10.252 Applicants for development within or adjacent to an AQMA should discuss requirements with the Authority at the earliest opportunity and certainly before a planning application is submitted, to determine whether a proposed development could impact upon the AQMA and therefore require mitigation measures.


10.253 The effects of air pollution can be felt far beyond the original source of the pollution and impact other areas. Therefore all proposals, not just those for development within or adjacent to AQMAs need to consider the potential impact on air quality.

Development Management Policy SD58: Air Quality


1. The Authority, working with local authority partners and other relevant agencies will seek to improve air quality throughout the National Park. Development proposals that may lead to a significant deterioration in local air quality resulting in unacceptable effects on human health, the natural environment or local amenity, will require the submission of an air quality assessment, which should address:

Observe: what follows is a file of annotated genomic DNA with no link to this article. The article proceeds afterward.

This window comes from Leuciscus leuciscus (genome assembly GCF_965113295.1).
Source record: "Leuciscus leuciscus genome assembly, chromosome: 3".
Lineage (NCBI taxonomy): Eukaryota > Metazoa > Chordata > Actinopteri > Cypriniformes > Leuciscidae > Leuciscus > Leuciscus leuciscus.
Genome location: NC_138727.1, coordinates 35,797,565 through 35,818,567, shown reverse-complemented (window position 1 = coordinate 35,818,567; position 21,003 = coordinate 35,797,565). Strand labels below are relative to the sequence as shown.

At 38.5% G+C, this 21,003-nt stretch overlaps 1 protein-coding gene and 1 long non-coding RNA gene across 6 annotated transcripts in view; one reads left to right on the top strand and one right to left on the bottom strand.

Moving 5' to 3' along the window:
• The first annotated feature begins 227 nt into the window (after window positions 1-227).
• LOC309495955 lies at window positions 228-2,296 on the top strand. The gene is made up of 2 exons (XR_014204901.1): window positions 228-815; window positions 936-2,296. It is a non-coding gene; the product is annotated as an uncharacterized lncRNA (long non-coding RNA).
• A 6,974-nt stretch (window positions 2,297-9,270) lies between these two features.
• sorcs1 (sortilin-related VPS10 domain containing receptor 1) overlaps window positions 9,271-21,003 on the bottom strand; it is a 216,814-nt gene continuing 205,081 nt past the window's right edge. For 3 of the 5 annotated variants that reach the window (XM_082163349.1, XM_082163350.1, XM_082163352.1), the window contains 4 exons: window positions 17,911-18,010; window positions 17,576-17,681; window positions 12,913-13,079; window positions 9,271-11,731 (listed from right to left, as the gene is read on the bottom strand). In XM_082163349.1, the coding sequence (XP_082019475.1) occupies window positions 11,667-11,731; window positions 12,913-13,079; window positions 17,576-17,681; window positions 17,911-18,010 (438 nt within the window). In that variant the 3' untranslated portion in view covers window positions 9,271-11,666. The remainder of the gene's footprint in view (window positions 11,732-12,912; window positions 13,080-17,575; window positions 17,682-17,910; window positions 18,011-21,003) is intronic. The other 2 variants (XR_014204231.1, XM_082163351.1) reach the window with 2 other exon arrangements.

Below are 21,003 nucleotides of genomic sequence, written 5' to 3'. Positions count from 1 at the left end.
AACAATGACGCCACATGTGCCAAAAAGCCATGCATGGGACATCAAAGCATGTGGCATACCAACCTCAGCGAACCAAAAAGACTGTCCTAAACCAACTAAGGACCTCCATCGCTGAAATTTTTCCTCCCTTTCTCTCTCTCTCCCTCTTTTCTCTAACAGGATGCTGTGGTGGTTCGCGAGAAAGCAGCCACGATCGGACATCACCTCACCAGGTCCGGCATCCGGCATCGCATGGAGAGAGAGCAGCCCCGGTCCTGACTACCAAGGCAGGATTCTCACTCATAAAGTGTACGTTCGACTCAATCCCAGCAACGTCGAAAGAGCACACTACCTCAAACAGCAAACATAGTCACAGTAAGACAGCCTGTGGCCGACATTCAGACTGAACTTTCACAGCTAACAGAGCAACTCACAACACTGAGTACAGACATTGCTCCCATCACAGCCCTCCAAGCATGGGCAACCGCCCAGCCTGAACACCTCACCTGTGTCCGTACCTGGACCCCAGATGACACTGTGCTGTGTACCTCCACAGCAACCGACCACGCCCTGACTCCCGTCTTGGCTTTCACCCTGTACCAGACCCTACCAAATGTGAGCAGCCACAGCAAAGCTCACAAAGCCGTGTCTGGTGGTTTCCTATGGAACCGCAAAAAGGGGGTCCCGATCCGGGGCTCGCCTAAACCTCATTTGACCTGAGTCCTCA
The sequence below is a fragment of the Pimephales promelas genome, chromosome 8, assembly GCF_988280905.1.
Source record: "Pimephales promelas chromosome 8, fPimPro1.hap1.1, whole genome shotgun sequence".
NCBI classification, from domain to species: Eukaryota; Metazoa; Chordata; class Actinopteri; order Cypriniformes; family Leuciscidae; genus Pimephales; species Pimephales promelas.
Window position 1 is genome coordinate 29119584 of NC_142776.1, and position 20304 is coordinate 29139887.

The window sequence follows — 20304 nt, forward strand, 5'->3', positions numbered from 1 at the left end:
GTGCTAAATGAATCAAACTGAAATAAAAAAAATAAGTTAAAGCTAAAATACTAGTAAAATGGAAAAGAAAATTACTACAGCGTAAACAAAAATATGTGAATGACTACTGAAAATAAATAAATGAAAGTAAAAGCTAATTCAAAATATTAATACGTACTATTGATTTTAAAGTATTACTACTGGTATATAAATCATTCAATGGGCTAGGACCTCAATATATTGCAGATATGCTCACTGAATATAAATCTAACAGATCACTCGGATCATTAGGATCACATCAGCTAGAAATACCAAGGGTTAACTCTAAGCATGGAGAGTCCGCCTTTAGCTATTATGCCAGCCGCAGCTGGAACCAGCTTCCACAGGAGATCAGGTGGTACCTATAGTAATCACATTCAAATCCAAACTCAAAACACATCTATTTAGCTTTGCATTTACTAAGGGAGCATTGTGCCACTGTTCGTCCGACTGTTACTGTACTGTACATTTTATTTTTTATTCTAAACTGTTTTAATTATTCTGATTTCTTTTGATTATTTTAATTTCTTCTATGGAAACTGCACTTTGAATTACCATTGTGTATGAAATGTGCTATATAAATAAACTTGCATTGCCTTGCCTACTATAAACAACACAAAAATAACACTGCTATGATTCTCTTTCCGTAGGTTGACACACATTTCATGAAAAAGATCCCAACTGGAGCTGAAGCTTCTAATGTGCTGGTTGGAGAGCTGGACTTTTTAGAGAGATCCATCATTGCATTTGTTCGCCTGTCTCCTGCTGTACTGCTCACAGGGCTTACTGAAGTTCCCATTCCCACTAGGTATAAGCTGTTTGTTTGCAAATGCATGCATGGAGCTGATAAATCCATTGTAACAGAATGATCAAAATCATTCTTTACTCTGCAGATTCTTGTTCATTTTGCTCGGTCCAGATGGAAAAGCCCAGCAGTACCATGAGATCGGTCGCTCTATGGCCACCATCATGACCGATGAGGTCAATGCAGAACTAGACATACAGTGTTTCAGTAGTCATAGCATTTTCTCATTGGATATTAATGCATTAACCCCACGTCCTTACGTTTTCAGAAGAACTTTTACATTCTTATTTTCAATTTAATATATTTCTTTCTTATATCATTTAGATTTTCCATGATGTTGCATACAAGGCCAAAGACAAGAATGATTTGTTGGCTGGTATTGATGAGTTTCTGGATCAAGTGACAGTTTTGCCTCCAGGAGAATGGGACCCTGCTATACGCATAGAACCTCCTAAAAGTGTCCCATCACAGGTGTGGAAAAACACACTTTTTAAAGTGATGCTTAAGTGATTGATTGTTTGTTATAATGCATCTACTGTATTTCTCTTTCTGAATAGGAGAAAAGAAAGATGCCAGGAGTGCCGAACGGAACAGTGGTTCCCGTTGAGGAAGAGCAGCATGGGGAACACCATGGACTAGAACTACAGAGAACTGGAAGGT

a) The existing background levels of air quality;

b) The cumulative impact of development levels of air quality; and

c) The feasibility of any measures of mitigation that would prevent the national air quality objectives being exceeded, or would reduce the extent of the air quality deterioration.


2. Development proposals that by virtue of their location, nature or scale could impact on an AQMA will be required to:

a) Have regard to any relevant AQAP and to seek improvements in air quality through implementation of measures in the AQAP; and

b) Provide mitigation measures where the development and/or associated traffic would adversely affect any declared AQMA.